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Even the Office Asshole Can Learn Empathy

It ain’t easy, though

Everyone who has worked in an office knows there are different types of assholes — assholes who don’t do anything, assholes who do everything, assholes who steal your ideas and don’t give you credit.

But one particular breed is the toughest pill to swallow: The hardworking asshole who gets results. They are a complete nightmare to work with, but because higher-ups are so dazzled by their ability to produce, their track record all but guarantees they’ll rocket straight to the top, leaving stressed-out, demoralized employees in their wake.

Writing at Harvard Business Review, leadership consultant and author Annie McKee insists there’s hope for these people, and that you really can teach an old jerk new humanity. She tells us about one such asshole she coached named Miguel, a golden boy in consulting who could turn around any struggling department, magically making money while trimming the fat. Seven years into Miguel’s Midas touch, however, a senior manager considering Miguel for a CEO position decided to widen the lens when he evaluated Miguel’s performance. This time, he saw a troubling pattern. McKee writes:

“To start with, this smart leader discovered, Miguel’s financial wizardry was short-lived. All of the great results that he’d achieved in each division fell apart within a year or so of his leaving the post. Looking deeper, many of the divisions he had led were actually worse off than before he worked there. Good people had quit. Teams didn’t function. The cultures were toxic. Why? Miguel had put results before relationships over and over again. People felt disrespected and angry. They’d become actively disengaged and were furious at the company for allowing Miguel to treat them as he had.”

Miguel called McKee when he realized the jig was up. She agreed to coach him and started by asking him if he actually cared about any of the people he had worked with. Like a true asshole, he answered, “No, I really don’t. I care about results.”

Research can shed light here: One, we know that many bosses are bad because they’re groomed and promoted for their skills and results, not their ability to manage people. That same research found that many bosses are also narcissists, precisely the sort of people good at rising to the top because they’re good at making the people promoting them think highly of them.

Those narcissist bosses are also good at making money. And there’s a well-documented empathy deficit among the rich and successful — they are, in effect, bigger jerks than everyone else, because they can be. According to the existing research, we can count the ways: People driving more expensive cars are more likely to cut off people in shitty cars at four-way stops. In one study, richer people took candy out of a jar and stuffed it into their rich mouths, in spite of that jar being clearly labeled as candy for children. It goes on and on like this: Rich people shoplift more! Their brains respond with LESS activity to pictures of cancer-riddled children! One study found they’re more likely to lie just to win a measly $50, even though $50 is more like $5 to a rich person.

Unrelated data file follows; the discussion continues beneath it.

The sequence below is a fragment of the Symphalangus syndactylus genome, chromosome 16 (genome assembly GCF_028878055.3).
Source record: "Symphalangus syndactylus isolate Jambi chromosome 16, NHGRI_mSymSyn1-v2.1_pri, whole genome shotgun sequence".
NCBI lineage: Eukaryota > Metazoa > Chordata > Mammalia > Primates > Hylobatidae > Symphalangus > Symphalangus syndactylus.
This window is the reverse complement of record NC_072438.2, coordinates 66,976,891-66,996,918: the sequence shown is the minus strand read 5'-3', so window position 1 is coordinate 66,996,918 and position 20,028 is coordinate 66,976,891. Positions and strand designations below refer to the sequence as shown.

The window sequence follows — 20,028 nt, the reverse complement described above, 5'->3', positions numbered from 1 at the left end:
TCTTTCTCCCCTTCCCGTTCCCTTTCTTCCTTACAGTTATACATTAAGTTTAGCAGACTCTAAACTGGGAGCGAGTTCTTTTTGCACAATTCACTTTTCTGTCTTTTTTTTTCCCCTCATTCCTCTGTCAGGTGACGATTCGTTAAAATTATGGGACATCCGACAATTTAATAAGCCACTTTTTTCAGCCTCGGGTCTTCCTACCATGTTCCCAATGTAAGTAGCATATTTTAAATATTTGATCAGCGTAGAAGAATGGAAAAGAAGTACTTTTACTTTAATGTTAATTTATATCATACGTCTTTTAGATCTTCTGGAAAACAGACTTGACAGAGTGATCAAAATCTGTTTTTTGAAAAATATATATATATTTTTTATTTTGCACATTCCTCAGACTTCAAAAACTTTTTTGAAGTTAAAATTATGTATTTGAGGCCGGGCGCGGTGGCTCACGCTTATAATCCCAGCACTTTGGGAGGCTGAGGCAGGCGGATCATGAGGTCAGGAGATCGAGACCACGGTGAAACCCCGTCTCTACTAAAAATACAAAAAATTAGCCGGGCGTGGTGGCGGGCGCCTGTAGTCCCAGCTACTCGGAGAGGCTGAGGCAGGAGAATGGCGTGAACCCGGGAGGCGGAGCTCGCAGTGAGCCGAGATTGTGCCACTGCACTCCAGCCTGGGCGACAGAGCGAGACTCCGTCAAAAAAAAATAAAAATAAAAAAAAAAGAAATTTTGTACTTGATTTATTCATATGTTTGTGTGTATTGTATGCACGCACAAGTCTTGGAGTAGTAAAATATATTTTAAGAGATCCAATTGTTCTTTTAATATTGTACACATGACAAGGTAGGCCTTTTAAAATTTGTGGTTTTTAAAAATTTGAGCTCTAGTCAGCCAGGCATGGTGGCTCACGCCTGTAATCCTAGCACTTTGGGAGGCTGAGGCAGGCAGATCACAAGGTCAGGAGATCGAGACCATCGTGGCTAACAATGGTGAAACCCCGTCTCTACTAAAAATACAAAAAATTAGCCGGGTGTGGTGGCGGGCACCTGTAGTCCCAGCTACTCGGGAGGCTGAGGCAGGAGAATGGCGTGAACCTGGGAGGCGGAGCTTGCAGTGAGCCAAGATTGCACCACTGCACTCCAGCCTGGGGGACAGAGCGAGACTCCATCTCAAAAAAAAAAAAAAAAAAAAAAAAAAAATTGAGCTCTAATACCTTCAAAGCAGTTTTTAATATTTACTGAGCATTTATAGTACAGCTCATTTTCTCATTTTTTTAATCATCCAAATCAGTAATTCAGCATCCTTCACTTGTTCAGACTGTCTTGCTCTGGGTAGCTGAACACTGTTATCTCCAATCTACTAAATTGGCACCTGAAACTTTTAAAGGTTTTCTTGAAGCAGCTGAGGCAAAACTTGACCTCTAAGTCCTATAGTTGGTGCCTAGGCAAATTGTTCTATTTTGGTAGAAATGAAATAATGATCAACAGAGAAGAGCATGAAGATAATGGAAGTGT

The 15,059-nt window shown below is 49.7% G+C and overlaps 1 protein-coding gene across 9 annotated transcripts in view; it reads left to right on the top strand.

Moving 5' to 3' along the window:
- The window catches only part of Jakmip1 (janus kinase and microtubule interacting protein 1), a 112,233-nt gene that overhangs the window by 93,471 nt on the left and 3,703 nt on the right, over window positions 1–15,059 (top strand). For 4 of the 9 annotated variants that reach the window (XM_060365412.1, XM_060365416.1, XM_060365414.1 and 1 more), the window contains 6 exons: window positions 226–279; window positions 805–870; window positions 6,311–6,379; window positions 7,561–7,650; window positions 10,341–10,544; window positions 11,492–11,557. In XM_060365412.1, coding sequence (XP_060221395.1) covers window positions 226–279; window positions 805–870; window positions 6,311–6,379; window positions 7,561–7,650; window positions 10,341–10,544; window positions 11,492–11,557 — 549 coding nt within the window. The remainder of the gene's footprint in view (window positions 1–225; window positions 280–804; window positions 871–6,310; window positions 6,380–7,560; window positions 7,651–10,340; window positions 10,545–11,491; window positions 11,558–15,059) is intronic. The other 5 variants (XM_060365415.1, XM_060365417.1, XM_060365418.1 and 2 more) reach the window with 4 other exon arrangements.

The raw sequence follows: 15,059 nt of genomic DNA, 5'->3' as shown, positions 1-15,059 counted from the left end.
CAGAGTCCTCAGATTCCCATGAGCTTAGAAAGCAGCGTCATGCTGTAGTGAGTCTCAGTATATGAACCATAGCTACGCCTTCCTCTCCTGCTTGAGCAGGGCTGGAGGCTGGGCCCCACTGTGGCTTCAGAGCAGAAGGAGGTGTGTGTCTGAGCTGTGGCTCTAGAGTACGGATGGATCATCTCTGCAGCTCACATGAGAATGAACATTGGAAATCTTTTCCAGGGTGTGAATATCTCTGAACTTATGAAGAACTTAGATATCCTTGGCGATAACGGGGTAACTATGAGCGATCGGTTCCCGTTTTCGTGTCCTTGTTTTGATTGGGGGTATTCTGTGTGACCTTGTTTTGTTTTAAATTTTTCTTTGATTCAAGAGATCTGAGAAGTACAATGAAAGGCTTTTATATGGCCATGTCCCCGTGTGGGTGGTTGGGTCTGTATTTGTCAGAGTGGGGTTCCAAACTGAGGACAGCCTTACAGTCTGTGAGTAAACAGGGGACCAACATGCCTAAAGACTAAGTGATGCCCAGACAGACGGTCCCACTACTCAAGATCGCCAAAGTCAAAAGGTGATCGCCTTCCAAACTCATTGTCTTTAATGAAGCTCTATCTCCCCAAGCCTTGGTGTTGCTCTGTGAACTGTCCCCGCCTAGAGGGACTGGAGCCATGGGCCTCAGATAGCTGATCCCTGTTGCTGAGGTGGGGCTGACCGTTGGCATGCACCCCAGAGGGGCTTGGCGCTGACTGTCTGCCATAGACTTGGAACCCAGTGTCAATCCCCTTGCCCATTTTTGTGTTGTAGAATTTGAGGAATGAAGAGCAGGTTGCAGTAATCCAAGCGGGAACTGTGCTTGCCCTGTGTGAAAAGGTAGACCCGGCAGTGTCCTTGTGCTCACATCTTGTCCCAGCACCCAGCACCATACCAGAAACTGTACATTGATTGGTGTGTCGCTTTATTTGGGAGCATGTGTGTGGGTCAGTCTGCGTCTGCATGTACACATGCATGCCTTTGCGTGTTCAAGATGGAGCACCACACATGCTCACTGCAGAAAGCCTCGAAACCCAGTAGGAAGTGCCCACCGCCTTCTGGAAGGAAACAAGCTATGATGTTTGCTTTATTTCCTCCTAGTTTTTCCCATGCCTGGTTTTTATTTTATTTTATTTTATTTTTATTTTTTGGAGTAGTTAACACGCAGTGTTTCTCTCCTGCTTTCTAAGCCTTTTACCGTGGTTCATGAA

Obviously, McKee had her work cut out for her, and helping Miguel was no cakewalk:

“I coached him on reading people. I watched him at meetings and gave him feedback. I pointed out when he was trampling people and when he made them feel valued. Over several months, he made marginal progress.”

Wait, what? Marginal progress? Over several months. He. Made. Marginal. Progress. McKee, in fact, almost quit coaching Miguel, the progress was so marginal. So guess what finally got through to him? His wife, tired of his comical efforts at human mimicry and his workaholic lifestyle, threatened to leave him. “I’m done,” she told him. “You don’t care about me. You don’t care about the kids. You’re blowing up this family.”

Long story short, Miguel got his shit together, and over the next few months, he apparently began demonstrating behavior that resembled what many of us would recognize as a carbon-based life form. He paid attention to his kids and what they cared about and what happened to them. For the first time in his life, he learned what his wife liked to watch on television. He learned how to — get this — ask people questions, pause and then respond with something relevant to the subject matter. He repeated all this behavior in the office, and eventually, by actually getting to know his colleagues and letting them get to know him, Pinocchio became a real boy.

So in the end, McKee’s advice for how to learn empathy is really very simple: Ask questions, be present with people and stop multi-tasking. It’s just that first you have to squander everything in the entire world that matters to you, that has ever mattered to you and that makes any life worth living.

But hey, we all have to start somewhere.